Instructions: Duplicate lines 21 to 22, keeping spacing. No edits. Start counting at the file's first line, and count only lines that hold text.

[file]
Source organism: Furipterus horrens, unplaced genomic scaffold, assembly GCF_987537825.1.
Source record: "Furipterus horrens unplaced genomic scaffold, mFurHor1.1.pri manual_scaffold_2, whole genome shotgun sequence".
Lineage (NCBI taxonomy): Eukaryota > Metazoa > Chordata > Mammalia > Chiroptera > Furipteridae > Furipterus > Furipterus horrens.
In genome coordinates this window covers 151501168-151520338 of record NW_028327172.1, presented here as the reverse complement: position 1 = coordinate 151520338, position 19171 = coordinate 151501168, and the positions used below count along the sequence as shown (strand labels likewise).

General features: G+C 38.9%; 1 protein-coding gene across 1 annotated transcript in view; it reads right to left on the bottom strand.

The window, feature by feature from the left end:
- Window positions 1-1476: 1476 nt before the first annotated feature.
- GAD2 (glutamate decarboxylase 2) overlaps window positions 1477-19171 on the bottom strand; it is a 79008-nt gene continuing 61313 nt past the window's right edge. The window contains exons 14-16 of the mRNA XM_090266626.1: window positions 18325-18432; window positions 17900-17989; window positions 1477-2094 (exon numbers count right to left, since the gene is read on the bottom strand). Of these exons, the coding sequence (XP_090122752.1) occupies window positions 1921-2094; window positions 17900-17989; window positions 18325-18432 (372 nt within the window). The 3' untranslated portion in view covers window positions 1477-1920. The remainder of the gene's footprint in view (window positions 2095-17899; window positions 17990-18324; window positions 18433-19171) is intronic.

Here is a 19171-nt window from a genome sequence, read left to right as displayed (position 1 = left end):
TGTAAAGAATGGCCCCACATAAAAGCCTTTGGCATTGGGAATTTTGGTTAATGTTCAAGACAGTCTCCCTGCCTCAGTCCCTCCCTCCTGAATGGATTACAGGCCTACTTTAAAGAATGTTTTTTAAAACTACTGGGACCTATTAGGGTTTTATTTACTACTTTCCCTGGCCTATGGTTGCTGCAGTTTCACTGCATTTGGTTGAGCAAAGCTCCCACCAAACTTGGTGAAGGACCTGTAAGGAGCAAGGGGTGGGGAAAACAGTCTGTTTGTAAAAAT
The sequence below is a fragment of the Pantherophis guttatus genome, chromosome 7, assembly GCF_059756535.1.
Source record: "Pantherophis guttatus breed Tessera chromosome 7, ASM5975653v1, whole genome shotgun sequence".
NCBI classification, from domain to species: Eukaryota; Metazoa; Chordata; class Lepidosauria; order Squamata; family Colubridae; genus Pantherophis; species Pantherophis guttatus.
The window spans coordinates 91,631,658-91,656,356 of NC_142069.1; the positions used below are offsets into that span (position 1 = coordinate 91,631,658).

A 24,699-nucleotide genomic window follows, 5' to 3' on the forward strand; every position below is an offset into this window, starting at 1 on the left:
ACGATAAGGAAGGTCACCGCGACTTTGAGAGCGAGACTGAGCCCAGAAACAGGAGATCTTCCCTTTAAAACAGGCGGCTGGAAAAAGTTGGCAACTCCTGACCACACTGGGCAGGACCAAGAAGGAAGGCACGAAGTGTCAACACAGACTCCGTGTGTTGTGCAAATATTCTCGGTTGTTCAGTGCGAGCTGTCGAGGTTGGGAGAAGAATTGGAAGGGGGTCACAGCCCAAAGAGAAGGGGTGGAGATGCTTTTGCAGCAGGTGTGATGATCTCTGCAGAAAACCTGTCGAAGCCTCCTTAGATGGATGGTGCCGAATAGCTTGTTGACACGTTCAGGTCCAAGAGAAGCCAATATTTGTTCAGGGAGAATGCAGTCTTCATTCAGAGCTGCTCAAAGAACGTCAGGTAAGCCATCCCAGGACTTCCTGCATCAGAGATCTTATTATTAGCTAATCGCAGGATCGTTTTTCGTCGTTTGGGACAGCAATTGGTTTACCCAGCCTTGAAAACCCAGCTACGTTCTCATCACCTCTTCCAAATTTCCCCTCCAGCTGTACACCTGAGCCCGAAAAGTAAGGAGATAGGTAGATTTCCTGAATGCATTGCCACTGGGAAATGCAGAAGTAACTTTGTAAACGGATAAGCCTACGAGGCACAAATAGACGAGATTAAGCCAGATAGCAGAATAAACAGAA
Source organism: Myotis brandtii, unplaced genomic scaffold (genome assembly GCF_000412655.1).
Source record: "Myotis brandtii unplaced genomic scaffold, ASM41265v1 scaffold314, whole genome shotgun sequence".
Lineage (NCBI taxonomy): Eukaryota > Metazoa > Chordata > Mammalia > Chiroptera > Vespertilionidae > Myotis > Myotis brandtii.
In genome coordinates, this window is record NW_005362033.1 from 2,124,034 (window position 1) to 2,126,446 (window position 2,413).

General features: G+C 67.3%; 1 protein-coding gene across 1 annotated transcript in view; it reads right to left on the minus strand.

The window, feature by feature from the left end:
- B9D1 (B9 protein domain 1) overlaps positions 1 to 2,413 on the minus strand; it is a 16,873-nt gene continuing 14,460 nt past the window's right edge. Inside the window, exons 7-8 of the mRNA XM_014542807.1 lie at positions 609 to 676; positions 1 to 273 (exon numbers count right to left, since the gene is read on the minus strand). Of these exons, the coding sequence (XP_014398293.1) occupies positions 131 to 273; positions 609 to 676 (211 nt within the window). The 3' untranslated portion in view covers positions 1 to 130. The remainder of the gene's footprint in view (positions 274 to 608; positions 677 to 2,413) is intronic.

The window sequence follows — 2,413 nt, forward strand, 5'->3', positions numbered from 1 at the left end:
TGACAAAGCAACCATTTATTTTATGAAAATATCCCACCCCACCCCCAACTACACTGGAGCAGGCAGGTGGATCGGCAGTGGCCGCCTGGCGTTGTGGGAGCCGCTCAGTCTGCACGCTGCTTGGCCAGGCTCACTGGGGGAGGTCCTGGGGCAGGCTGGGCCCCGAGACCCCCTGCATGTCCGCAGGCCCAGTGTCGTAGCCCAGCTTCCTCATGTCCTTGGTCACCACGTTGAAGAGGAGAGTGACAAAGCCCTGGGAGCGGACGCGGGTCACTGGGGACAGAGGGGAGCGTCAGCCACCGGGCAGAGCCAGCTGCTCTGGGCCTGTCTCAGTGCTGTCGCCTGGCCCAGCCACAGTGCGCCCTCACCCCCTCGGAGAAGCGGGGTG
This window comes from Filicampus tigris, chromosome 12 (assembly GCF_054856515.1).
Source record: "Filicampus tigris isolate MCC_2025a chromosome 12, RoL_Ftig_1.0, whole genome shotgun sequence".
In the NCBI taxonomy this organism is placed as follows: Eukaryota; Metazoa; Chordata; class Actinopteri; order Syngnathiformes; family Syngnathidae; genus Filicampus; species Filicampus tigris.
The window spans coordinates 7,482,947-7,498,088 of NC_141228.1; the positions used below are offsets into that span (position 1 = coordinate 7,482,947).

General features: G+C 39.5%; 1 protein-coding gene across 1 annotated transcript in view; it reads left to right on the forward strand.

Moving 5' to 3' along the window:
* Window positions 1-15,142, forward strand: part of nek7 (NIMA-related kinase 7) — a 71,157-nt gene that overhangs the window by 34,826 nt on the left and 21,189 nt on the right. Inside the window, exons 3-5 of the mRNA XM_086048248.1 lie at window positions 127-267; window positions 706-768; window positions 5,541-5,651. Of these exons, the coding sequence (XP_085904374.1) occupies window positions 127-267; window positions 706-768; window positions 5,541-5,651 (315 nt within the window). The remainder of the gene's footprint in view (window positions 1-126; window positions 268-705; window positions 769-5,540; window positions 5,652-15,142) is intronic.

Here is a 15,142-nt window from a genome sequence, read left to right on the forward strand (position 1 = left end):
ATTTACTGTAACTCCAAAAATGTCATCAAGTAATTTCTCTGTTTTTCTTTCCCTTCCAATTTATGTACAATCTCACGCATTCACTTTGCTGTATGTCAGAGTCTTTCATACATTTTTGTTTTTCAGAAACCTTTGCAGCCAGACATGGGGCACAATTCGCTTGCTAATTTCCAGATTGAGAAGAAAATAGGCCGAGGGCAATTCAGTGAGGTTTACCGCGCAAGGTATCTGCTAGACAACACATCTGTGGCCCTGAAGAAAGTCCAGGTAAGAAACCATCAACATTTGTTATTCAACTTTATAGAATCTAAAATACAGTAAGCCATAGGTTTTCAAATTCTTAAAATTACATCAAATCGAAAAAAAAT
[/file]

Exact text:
General features: G+C 67.3%; 1 protein-coding gene across 1 annotated transcript in view; it reads right to left on the minus strand.

The window, feature by feature from the left end: